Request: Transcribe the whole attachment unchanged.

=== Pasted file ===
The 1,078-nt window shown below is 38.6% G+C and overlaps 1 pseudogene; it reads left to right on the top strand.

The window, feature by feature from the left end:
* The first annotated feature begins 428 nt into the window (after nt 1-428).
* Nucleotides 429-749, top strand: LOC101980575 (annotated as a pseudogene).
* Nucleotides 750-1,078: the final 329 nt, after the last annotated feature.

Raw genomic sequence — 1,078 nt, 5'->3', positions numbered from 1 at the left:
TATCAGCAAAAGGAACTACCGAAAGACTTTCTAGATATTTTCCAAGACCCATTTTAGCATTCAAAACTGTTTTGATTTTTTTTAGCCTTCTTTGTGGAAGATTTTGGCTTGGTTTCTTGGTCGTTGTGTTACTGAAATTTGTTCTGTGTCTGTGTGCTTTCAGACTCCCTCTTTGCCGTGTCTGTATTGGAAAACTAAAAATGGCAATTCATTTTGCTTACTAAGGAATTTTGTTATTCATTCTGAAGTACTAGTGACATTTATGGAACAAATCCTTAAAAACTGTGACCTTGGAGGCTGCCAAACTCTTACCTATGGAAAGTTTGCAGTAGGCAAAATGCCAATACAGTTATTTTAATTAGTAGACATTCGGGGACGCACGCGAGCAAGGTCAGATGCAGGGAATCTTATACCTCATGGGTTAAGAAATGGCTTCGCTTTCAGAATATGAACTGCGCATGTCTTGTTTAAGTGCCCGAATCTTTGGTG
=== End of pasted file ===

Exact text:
The 1,078-nt window shown below is 38.6% G+C and overlaps 1 pseudogene; it reads left to right on the top strand.

The window, feature by feature from the left end:
* The first annotated feature begins 428 nt into the window (after nt 1-428).
* Nucleotides 429-749, top strand: LOC101980575 (annotated as a pseudogene).
* Nucleotides 750-1,078: the final 329 nt, after the last annotated feature.

Raw genomic sequence — 1,078 nt, 5'->3', positions numbered from 1 at the left:
TATCAGCAAAAGGAACTACCGAAAGACTTTCTAGATATTTTCCAAGACCCATTTTAGCATTCAAAACTGTTTTGATTTTTTTTAGCCTTCTTTGTGGAAGATTTTGGCTTGGTTTCTTGGTCGTTGTGTTACTGAAATTTGTTCTGTGTCTGTGTGCTTTCAGACTCCCTCTTTGCCGTGTCTGTATTGGAAAACTAAAAATGGCAATTCATTTTGCTTACTAAGGAATTTTGTTATTCATTCTGAAGTACTAGTGACATTTATGGAACAAATCCTTAAAAACTGTGACCTTGGAGGCTGCCAAACTCTTACCTATGGAAAGTTTGCAGTAGGCAAAATGCCAATACAGTTATTTTAATTAGTAGACATTCGGGGACGCACGCGAGCAAGGTCAGATGCAGGGAATCTTATACCTCATGGGTTAAGAAATGGCTTCGCTTTCAGAATATGAACTGCGCATGTCTTGTTTAAGTGCCCGAATCTTTGGTG